It would not be obvious to a skilled person to combine an isolated, very old document (i.e. 50 year old document), which had not given rise to a trend in the art and whose teaching ran counter to the present trend, with the document reflecting the closest state of the art (T 261/87, T 366/89, T 404/90).
In T 278/14 the board rejected the argument that the need to combine three pieces of prior art in order to arrive at the claimed process confirmed the presence of an inventive step. The board held that there was no general principle which determines that in order for a lack of inventive step to be established only two documents may be combined.
In T 745/92 the board pointed out that the disclosure of two prior documents – even if they were classified under the same IPC classification – could only be combined so as to result in a finding of lack of inventive step if such combination would have been obvious to a skilled person seeking to solve the problem underlying the claimed invention (T 104/95, T 395/00).
In T 715/09 the respondent submitted that the skilled person versed in the art of glow plugs would not, as part of his common knowledge, be aware of plasma deposition technology. Support for this submission was that glow plugs and surface treatment techniques were in two completely different classes according to the international patent classification scheme. The board disagreed and stated that IPC classification alone was no reason for determining whether or not two pieces of prior art could be combined. The mere fact that two documents had the same classification was no reason for saying the combination of the teachings was obvious (T 745/92). Likewise the mere fact that the technologies had been given different IPC classes did not necessarily mean that they could not be combined.
In T 454/13 the invention concerned a sample block apparatus and a method for maintaining a microcard on a sample block. The problem to be solved consisted in improving temperature uniformity between the plurality of samples on a single microcard. According to appellant 2 (opponent), the solution was obvious in view of a combination of document D1 with any of documents D6 to D8. Concerning D6 to D8, the board observed that they were from a technical field remote from the field of biological testing, i.e. these documents all concerned the manufacturing of semiconductor devices and therefore could not give any hint as to how to solve the problem of improving temperature uniformity between a plurality of samples of biological material located on a microcard. As the issue of biological samples was not normally encountered in the field of semiconductor manufacturing, the skilled person would have no incentive to look for a solution in that field. The board concluded that the skilled person would have been dissuaded from consulting documents D6 to D8.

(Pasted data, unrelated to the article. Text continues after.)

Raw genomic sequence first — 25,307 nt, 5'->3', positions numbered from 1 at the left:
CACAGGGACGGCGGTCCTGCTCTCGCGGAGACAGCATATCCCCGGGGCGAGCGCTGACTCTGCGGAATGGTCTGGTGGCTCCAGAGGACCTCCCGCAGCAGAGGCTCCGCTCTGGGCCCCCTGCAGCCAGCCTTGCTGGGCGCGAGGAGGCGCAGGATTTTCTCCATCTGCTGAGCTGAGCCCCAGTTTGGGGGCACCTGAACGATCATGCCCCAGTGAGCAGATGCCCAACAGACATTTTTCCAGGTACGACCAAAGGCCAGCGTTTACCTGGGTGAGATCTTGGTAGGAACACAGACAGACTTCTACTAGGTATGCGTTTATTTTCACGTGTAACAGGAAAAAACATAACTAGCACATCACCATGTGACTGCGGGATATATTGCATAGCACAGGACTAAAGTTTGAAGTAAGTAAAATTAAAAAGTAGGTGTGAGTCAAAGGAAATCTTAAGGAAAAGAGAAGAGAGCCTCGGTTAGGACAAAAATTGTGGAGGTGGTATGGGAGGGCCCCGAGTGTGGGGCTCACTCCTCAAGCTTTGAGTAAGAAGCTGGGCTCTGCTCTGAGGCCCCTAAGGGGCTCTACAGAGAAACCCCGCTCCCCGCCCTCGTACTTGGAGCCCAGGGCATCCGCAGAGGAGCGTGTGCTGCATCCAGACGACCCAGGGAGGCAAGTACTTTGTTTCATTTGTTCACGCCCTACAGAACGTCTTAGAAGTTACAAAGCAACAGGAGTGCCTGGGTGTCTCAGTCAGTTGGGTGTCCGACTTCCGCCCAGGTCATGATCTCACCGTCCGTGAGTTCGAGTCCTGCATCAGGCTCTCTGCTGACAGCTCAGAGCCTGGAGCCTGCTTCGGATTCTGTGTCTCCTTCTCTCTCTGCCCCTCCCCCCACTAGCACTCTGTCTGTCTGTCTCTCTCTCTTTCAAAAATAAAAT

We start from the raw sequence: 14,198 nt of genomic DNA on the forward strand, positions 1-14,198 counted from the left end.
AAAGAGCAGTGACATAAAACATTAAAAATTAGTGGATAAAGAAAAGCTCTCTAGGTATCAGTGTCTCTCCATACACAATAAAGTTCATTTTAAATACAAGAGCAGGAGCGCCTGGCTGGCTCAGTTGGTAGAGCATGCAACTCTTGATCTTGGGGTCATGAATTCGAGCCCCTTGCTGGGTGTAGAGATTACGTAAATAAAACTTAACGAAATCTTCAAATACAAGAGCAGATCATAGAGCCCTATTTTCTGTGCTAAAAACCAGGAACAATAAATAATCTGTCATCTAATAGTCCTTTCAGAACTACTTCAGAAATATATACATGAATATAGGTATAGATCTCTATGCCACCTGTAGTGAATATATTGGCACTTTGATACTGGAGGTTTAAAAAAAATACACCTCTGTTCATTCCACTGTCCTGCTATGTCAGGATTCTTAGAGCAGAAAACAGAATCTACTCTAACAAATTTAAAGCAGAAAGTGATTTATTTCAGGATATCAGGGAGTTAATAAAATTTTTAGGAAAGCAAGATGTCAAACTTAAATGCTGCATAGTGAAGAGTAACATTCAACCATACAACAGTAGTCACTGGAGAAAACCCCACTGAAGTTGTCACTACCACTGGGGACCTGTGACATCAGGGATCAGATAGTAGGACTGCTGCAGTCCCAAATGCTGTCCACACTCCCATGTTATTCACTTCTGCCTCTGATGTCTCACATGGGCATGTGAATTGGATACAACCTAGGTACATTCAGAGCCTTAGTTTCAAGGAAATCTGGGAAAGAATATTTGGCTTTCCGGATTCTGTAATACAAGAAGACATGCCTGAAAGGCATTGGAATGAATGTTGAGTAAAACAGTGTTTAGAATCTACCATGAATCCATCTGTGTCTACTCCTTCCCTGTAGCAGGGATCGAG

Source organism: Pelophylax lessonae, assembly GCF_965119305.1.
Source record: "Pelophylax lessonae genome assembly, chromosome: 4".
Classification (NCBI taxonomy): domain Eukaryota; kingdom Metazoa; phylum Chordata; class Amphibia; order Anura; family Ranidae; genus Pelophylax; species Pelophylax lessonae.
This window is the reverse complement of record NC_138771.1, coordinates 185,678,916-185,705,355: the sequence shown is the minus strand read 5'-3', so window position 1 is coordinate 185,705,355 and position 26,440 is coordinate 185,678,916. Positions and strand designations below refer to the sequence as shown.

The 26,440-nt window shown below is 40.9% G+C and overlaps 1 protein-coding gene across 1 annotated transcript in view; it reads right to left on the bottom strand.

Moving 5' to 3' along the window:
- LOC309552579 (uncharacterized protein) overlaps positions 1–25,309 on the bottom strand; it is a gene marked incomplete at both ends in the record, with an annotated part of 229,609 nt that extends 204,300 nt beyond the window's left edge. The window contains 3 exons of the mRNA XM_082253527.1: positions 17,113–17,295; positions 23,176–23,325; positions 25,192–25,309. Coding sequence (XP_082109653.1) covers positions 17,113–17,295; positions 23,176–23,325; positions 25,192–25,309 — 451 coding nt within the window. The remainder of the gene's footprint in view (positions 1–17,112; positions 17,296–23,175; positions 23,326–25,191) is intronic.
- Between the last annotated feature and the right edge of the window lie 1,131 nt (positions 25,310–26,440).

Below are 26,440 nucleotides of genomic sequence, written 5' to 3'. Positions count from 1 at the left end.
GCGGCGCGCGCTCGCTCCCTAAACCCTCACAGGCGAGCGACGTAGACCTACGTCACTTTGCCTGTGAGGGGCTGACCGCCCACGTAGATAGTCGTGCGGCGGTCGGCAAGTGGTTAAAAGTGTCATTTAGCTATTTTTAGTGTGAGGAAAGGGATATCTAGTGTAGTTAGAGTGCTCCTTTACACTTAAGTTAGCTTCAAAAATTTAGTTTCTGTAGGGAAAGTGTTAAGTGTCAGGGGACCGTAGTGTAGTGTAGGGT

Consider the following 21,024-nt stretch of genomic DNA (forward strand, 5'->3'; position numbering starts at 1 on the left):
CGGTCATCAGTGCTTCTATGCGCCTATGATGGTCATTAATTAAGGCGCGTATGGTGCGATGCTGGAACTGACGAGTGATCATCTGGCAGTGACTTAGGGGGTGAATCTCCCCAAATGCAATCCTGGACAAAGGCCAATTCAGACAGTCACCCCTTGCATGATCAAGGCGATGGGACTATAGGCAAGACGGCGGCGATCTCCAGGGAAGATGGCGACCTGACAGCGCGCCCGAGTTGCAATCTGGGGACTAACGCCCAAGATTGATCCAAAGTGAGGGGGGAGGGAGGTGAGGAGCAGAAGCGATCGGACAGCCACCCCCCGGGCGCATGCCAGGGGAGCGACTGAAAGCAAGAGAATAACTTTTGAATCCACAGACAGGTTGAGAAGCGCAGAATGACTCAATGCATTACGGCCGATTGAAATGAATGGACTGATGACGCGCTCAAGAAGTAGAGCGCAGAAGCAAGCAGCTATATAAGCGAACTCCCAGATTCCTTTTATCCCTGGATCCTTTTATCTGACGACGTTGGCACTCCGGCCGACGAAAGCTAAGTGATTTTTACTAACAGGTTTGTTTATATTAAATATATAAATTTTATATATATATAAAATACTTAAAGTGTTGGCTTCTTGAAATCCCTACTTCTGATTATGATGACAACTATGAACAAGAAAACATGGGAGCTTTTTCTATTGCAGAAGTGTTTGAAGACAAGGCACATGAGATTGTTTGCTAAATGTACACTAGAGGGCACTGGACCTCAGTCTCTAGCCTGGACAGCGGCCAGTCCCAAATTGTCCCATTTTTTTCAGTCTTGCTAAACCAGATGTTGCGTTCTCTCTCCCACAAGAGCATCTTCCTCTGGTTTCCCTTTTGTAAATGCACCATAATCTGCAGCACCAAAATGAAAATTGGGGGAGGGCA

In T 552/89 the board confirmed that, when assessing inventive step, it was not permissible to combine the teachings of different documents within the state of the art in order to establish the obviousness of a claimed invention, unless it would have been obvious for the skilled person to do so at the time of filing. When a problem defined by reference to the closest prior art as disclosed in a primary document consisted of individual problems, board of appeal case law stated that the skilled person could be expected to take account of solutions to the individual problems proposed in different secondary documents in the same or neighbouring technical fields. Thus, the teachings of secondary documents might be combined with the disclosure of the closest prior art if such secondary documents provided solutions to specific individual problems forming part of the objective problem in progressing from the closest prior art, in particular when such individual solutions were merely aggregated together in the claimed invention (see also T 302/02, T 881/09).
In T 302/02 the board added that, if an invention consisted of a new combination of features taken from different technical areas, a discussion whether or not it was obvious would normally involve at least as many documents as technical areas combined in it. The board adopted the approach taken in T 552/89, according to which a technical problem might be formed of "individual problems". The number of individual problems obviously depended on the degree of detail of the claim under consideration and the cited decision did not suggest that beyond a certain number the presence of an inventive step might be taken for granted. On the contrary, it was said to be obvious to try to solve the individual problems as long as the corresponding solutions were "merely aggregated together" in the claim.
In T 881/09 the board stated that since the teachings of both documents stood in heavy discrepancy to each other, in view of their incompatibilities a combination of these documents was not obvious (T 552/89) but rather artificial and could only be the result of an ex post facto analysis.